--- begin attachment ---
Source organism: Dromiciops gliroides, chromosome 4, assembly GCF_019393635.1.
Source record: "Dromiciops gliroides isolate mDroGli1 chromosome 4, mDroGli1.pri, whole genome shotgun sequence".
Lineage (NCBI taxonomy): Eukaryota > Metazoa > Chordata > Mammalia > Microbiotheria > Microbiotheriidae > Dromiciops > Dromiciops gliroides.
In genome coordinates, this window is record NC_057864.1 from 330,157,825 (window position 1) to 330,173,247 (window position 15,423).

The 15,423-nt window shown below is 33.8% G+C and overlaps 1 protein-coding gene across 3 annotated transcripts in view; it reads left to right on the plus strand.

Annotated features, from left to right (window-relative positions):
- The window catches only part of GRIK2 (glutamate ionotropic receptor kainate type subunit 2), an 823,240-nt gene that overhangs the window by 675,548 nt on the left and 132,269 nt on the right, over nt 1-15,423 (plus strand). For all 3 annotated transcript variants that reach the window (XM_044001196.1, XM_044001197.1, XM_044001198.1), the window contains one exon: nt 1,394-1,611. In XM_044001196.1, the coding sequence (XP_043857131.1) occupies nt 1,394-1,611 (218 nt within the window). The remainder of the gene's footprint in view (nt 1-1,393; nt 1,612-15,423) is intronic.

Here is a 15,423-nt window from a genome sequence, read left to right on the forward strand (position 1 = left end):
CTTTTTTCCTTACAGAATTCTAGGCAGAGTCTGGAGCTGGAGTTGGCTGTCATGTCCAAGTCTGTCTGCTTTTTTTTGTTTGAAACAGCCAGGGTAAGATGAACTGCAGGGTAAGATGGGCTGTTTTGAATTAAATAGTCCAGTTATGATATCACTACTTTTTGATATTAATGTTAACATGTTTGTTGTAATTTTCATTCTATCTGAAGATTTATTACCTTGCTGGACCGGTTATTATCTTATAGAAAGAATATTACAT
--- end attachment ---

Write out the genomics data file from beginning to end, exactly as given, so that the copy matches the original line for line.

Source organism: Dromiciops gliroides, chromosome 4, assembly GCF_019393635.1.
Source record: "Dromiciops gliroides isolate mDroGli1 chromosome 4, mDroGli1.pri, whole genome shotgun sequence".
Lineage (NCBI taxonomy): Eukaryota > Metazoa > Chordata > Mammalia > Microbiotheria > Microbiotheriidae > Dromiciops > Dromiciops gliroides.
In genome coordinates, this window is record NC_057864.1 from 330,157,825 (window position 1) to 330,173,247 (window position 15,423).

The 15,423-nt window shown below is 33.8% G+C and overlaps 1 protein-coding gene across 3 annotated transcripts in view; it reads left to right on the plus strand.

Annotated features, from left to right (window-relative positions):
- The window catches only part of GRIK2 (glutamate ionotropic receptor kainate type subunit 2), an 823,240-nt gene that overhangs the window by 675,548 nt on the left and 132,269 nt on the right, over nt 1-15,423 (plus strand). For all 3 annotated transcript variants that reach the window (XM_044001196.1, XM_044001197.1, XM_044001198.1), the window contains one exon: nt 1,394-1,611. In XM_044001196.1, the coding sequence (XP_043857131.1) occupies nt 1,394-1,611 (218 nt within the window). The remainder of the gene's footprint in view (nt 1-1,393; nt 1,612-15,423) is intronic.

Here is a 15,423-nt window from a genome sequence, read left to right on the forward strand (position 1 = left end):
CTTTTTTCCTTACAGAATTCTAGGCAGAGTCTGGAGCTGGAGTTGGCTGTCATGTCCAAGTCTGTCTGCTTTTTTTTGTTTGAAACAGCCAGGGTAAGATGAACTGCAGGGTAAGATGGGCTGTTTTGAATTAAATAGTCCAGTTATGATATCACTACTTTTTGATATTAATGTTAACATGTTTGTTGTAATTTTCATTCTATCTGAAGATTTATTACCTTGCTGGACCGGTTATTATCTTATAGAAAGAATATTACAT